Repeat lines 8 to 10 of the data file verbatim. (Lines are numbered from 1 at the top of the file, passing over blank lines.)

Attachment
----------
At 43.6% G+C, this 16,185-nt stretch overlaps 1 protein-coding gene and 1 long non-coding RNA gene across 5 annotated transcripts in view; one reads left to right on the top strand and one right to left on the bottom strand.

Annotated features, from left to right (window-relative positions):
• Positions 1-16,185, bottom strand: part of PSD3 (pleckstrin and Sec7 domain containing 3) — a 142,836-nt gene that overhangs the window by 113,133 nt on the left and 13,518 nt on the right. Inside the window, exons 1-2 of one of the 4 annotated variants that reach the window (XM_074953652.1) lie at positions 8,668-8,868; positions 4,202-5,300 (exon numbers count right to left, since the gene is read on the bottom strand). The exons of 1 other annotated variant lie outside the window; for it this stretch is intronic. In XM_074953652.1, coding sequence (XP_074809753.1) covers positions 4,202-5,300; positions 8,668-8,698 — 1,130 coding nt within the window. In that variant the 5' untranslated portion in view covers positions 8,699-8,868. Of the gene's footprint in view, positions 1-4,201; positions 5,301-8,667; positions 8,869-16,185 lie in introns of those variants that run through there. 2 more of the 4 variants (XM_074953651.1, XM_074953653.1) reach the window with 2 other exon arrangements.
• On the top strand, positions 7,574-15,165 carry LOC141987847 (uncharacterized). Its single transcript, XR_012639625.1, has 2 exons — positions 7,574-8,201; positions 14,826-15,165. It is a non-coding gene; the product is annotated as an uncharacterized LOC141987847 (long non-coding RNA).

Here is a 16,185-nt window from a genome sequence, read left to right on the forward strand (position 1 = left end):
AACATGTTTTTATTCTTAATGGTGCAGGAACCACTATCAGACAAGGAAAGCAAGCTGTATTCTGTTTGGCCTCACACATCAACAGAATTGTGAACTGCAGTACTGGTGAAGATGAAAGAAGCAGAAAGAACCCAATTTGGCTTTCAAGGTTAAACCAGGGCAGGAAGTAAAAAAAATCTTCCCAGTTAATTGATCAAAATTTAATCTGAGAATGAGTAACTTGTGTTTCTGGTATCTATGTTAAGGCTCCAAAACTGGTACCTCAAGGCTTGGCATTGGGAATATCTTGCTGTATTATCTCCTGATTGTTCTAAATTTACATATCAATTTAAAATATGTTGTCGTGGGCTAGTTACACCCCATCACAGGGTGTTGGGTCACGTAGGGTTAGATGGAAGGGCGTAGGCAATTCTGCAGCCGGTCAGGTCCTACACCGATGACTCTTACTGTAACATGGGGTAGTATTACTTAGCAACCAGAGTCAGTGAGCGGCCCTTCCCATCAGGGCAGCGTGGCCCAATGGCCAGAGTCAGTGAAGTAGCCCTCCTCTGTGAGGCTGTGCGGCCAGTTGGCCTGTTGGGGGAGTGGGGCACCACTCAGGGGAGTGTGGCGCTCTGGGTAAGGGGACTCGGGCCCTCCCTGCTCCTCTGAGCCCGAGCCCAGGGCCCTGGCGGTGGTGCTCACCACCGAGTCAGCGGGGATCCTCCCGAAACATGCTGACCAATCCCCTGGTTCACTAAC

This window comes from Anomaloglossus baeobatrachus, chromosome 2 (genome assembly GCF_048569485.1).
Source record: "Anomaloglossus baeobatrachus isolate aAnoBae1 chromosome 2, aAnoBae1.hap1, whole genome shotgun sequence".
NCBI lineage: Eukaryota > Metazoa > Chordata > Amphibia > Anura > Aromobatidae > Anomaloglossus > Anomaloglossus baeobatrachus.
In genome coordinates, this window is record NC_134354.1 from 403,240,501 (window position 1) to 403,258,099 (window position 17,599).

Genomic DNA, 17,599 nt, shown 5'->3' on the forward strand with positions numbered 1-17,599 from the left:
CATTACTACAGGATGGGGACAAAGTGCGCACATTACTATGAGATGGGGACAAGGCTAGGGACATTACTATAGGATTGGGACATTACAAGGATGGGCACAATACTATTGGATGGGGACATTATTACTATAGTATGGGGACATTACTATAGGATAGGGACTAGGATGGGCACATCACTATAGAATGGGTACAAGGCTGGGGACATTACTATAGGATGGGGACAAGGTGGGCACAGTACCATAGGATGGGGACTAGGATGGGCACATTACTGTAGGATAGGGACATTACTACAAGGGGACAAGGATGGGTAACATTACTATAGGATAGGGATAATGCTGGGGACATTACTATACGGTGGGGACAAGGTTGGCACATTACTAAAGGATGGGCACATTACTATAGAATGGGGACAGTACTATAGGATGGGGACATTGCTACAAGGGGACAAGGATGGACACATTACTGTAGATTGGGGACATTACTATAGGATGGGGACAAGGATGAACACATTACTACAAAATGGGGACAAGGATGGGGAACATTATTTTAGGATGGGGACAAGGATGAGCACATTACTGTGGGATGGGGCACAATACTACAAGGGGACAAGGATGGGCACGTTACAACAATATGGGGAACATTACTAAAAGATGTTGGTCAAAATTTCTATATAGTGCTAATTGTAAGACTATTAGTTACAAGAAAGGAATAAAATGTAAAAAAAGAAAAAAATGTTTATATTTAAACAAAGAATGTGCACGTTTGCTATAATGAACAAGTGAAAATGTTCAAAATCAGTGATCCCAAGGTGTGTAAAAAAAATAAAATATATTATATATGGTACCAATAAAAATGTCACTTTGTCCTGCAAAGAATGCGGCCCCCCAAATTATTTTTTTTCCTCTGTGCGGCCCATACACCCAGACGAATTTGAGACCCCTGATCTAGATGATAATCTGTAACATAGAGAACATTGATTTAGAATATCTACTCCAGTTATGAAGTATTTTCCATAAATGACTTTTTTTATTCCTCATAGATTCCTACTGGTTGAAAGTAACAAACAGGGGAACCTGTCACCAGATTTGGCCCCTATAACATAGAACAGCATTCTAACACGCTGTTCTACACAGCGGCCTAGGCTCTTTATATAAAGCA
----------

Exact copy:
Source record: "Anomaloglossus baeobatrachus isolate aAnoBae1 chromosome 2, aAnoBae1.hap1, whole genome shotgun sequence".
NCBI lineage: Eukaryota > Metazoa > Chordata > Amphibia > Anura > Aromobatidae > Anomaloglossus > Anomaloglossus baeobatrachus.
In genome coordinates, this window is record NC_134354.1 from 403,240,501 (window position 1) to 403,258,099 (window position 17,599).